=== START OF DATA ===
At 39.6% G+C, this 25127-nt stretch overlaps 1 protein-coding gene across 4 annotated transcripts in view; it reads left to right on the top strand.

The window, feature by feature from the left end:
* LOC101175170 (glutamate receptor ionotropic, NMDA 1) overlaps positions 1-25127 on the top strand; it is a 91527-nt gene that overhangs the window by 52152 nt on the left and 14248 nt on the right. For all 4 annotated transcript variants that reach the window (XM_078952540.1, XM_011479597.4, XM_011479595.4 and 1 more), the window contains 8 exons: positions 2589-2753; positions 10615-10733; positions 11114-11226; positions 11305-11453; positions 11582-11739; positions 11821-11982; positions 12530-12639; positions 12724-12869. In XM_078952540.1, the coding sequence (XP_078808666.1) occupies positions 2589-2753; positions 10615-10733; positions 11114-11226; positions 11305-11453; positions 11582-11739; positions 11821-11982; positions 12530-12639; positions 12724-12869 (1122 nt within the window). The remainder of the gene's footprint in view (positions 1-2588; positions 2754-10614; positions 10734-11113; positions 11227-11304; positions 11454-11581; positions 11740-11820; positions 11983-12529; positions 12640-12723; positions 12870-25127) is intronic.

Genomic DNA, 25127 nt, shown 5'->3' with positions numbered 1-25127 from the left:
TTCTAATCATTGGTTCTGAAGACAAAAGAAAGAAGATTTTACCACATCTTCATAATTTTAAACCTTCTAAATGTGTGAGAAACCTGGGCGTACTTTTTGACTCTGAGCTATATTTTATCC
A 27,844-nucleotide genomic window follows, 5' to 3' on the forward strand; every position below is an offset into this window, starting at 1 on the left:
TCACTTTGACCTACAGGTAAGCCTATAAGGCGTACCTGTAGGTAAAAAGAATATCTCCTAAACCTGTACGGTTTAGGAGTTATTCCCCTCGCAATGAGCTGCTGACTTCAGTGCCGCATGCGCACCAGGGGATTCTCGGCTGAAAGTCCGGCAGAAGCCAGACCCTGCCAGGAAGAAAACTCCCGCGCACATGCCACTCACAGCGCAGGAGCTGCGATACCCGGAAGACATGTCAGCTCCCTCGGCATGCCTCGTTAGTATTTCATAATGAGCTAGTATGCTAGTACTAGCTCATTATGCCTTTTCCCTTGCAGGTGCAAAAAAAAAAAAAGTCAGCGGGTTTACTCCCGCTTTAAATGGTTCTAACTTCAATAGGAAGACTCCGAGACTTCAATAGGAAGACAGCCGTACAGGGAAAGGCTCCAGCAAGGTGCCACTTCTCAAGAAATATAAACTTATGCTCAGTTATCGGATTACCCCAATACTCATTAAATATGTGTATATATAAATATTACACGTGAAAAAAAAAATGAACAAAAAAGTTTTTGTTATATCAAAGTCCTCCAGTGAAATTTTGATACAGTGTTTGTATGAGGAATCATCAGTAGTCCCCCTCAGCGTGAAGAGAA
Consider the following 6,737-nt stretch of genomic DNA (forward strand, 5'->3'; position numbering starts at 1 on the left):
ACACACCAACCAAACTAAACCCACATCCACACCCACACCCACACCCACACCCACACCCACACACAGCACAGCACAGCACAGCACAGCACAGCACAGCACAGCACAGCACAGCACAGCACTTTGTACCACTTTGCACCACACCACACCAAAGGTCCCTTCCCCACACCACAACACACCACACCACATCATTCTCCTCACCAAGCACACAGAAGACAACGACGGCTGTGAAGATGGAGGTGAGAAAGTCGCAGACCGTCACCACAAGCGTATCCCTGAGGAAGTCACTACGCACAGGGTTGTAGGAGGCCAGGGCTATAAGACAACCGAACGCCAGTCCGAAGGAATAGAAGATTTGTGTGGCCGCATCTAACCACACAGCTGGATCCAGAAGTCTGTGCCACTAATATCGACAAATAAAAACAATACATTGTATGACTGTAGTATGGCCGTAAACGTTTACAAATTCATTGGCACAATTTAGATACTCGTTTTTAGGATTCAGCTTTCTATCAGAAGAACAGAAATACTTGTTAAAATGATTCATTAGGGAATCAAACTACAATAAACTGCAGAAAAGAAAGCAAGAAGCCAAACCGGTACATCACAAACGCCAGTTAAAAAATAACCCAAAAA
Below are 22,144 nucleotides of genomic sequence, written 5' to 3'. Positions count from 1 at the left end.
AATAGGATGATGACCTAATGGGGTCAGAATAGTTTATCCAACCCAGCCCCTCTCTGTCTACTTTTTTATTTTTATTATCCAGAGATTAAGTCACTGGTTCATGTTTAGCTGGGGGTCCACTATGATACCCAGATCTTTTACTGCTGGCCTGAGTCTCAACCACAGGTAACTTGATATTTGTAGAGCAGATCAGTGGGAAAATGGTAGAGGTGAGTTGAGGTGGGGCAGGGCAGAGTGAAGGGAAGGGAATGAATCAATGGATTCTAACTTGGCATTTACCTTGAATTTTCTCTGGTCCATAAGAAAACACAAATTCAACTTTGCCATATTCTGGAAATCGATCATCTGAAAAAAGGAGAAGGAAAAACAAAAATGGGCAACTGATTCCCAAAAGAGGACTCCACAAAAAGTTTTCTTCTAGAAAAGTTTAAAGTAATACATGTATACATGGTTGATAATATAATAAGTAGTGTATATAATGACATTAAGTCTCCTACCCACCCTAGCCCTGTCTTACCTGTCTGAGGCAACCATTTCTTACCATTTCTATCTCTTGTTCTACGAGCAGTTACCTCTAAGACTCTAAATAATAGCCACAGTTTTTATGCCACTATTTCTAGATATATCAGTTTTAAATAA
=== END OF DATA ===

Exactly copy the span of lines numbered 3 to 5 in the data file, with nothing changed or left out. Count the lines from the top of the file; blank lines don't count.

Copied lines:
* LOC101175170 (glutamate receptor ionotropic, NMDA 1) overlaps positions 1-25127 on the top strand; it is a 91527-nt gene that overhangs the window by 52152 nt on the left and 14248 nt on the right. For all 4 annotated transcript variants that reach the window (XM_078952540.1, XM_011479597.4, XM_011479595.4 and 1 more), the window contains 8 exons: positions 2589-2753; positions 10615-10733; positions 11114-11226; positions 11305-11453; positions 11582-11739; positions 11821-11982; positions 12530-12639; positions 12724-12869. In XM_078952540.1, the coding sequence (XP_078808666.1) occupies positions 2589-2753; positions 10615-10733; positions 11114-11226; positions 11305-11453; positions 11582-11739; positions 11821-11982; positions 12530-12639; positions 12724-12869 (1122 nt within the window). The remainder of the gene's footprint in view (positions 1-2588; positions 2754-10614; positions 10734-11113; positions 11227-11304; positions 11454-11581; positions 11740-11820; positions 11983-12529; positions 12640-12723; positions 12870-25127) is intronic.

Genomic DNA, 25127 nt, shown 5'->3' with positions numbered 1-25127 from the left:
TTCTAATCATTGGTTCTGAAGACAAAAGAAAGAAGATTTTACCACATCTTCATAATTTTAAACCTTCTAAATGTGTGAGAAACCTGGGCGTACTTTTTGACTCTGAGCTATATTTTATCC